O for a Thousand Tongues to Sing

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O for a Thousand Tongues to Sing (see v.7)
by Charles Wesley

Glory to God, and praise and love
Be ever, ever given,
By saints below and saints above,
The church in earth and heaven.

On this glad day the glorious Sun
Of Righteousness arose;
On my benighted soul He shone
And filled it with repose.

Sudden expired the legal strife,
’Twas then I ceased to grieve;
My second, real, living life
I then began to live.

Then with my heart I first believed,
Believed with faith divine,
Power with the Holy Ghost received
To call the Savior mine.

I felt my Lord’s atoning blood
Close to my soul applied;
Me, me He loved, the Son of God,
For me, for me He died!

I found and owned His promise true,
Ascertained of my part,
My pardon passed in heaven I knew
When written on my heart.

O for a thousand tongues to sing
My great (orig. dear) Redeemer’s praise,
The glories of my God and King,
The triumphs of his grace!

My gracious Master and my God,
Assist me to proclaim,
To spread through all the earth abroad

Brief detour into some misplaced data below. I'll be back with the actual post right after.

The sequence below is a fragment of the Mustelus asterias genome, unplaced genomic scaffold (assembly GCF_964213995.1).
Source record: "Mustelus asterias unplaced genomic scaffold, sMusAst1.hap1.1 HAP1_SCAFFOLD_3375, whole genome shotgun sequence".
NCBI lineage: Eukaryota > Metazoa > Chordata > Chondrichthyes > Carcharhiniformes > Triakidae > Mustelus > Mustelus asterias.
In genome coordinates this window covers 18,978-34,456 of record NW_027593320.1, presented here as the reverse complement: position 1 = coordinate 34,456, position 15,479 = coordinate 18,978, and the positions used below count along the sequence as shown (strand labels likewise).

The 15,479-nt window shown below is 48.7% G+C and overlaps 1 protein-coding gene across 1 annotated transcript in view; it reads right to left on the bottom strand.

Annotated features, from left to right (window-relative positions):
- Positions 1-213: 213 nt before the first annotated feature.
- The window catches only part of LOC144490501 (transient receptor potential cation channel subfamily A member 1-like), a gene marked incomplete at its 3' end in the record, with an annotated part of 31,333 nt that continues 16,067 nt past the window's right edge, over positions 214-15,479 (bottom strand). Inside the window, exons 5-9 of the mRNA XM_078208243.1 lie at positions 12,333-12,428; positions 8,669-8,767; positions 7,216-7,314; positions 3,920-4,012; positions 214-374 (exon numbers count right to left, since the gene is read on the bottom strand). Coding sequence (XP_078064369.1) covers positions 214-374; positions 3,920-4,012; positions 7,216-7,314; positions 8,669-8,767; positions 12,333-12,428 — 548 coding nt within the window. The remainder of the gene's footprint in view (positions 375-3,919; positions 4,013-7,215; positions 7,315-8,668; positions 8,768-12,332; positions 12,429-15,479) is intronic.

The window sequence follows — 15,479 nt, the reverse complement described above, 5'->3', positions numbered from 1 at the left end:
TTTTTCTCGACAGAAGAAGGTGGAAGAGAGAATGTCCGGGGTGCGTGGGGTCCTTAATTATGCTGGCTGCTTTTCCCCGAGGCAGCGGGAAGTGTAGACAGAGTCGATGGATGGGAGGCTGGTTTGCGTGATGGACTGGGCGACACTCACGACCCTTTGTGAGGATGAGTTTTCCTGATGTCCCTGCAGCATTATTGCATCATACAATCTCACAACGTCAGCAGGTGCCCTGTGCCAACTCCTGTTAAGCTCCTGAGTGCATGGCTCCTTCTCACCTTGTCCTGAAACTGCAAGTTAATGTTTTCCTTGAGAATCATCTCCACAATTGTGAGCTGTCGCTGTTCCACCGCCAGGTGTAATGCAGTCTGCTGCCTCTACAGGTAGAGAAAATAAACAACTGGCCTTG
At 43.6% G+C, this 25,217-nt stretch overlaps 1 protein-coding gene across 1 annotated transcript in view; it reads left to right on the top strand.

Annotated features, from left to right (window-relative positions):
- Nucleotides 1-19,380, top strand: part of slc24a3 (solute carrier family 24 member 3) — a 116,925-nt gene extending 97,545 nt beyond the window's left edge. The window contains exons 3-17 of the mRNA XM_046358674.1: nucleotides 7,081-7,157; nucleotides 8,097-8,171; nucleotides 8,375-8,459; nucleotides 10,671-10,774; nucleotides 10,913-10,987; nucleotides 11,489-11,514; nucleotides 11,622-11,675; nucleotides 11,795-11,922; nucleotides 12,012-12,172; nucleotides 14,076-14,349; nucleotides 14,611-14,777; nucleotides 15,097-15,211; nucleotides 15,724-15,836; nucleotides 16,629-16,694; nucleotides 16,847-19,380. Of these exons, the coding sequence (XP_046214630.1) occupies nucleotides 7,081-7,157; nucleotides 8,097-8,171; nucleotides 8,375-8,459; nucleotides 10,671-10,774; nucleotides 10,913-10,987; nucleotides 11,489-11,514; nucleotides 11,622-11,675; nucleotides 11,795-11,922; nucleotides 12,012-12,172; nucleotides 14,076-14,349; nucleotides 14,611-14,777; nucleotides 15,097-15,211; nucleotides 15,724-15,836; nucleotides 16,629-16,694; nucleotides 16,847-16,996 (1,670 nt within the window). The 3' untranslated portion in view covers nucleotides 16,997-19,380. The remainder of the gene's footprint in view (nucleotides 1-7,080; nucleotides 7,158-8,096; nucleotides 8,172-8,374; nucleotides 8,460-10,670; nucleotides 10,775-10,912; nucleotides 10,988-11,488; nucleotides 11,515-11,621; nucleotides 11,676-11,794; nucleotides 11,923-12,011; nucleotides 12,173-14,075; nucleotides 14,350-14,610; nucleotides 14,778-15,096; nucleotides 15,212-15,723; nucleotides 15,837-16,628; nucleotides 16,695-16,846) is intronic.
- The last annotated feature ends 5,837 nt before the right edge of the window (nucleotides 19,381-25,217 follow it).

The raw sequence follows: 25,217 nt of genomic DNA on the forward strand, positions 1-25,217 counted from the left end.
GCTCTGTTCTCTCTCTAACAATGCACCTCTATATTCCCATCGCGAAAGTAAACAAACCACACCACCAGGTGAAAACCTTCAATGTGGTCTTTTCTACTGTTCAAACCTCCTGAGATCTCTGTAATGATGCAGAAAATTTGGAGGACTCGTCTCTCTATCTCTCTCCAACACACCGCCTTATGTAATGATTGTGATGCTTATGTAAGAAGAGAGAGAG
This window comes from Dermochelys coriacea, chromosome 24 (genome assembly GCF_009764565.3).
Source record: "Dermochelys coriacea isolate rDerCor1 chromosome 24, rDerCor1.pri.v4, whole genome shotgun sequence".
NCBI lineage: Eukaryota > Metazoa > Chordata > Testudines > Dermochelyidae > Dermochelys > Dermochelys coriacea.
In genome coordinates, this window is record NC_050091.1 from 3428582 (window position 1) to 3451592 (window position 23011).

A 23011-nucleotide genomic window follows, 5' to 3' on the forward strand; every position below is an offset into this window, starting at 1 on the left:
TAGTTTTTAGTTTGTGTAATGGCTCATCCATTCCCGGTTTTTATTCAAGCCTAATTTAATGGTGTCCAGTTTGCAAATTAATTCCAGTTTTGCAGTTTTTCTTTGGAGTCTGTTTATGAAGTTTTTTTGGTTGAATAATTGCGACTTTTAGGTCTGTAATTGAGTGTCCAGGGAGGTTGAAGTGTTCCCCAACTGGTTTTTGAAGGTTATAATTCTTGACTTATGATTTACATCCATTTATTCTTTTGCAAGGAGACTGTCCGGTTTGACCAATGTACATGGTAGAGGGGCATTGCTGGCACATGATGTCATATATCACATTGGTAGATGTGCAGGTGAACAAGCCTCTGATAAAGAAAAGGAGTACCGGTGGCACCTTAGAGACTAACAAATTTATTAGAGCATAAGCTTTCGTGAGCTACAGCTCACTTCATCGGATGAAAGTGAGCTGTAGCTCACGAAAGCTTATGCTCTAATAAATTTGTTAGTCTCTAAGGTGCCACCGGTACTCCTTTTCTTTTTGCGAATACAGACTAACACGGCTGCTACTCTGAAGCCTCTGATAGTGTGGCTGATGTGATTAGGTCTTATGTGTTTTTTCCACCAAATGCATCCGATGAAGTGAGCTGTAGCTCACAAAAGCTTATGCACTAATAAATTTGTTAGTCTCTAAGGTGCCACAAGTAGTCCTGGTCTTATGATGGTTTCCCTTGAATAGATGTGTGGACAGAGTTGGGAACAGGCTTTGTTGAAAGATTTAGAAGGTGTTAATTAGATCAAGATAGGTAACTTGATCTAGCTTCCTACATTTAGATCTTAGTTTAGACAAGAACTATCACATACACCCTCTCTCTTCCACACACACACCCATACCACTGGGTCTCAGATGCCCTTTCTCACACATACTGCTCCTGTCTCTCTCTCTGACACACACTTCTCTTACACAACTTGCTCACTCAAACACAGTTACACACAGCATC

The honors of Thy name.

Jesus! The name that charms our fears,
That bids our sorrows cease;
‘Tis music in the sinner’s ears,
‘Tis life, and health, and peace.

He breaks the power of canceled sin,
He sets the prisoner free;
His blood can make the foulest clean,
His blood availed for me.

He speaks, and, listening to his voice,
New life the dead receive,
The mournful, broken hearts rejoice,
The humble poor believe.

Hear Him, ye deaf, His praise, ye dumb,
Your loosened tongues employ;
Ye blind, behold your Savior come,
And leap, ye lame, for joy.

Look unto Him, ye nations, own
Your God, ye fallen race;
Look, and be saved through faith alone,
Be justified by grace.

See all your sins on Jesus laid:
The Lamb of God was slain,
His soul was once an offering made
For every soul of man.

Harlots and publicans and thieves
In holy triumph join!
Saved is the sinner that believes
From crimes as great as mine.

Murderers and all ye hellish crew
Ye sons of lust and pride,
Believe the Savior died for you;
For me the Savior died.

Awake from guilty nature’s sleep,
And Christ shall give you light,
Cast all your sins into the deep,
And wash the Æthiop white.

With me, your chief, ye then shall know,
Shall feel your sins forgiven;
Anticipate your heaven below,
And own that love is heaven.


Musical setting[edit]

  • “Azmon”, Carl Glaser, 1828
  • “Beatitudo”, John B. Dykes, 1875
  • “Lydia,” Thomas Phillips
  • “Lyngham,” Thomas Jarman, c. 1803
  • “Oxford New,” J. H. Coombes, 1784
  • “Selby,” Alfred J. Eyre, 1889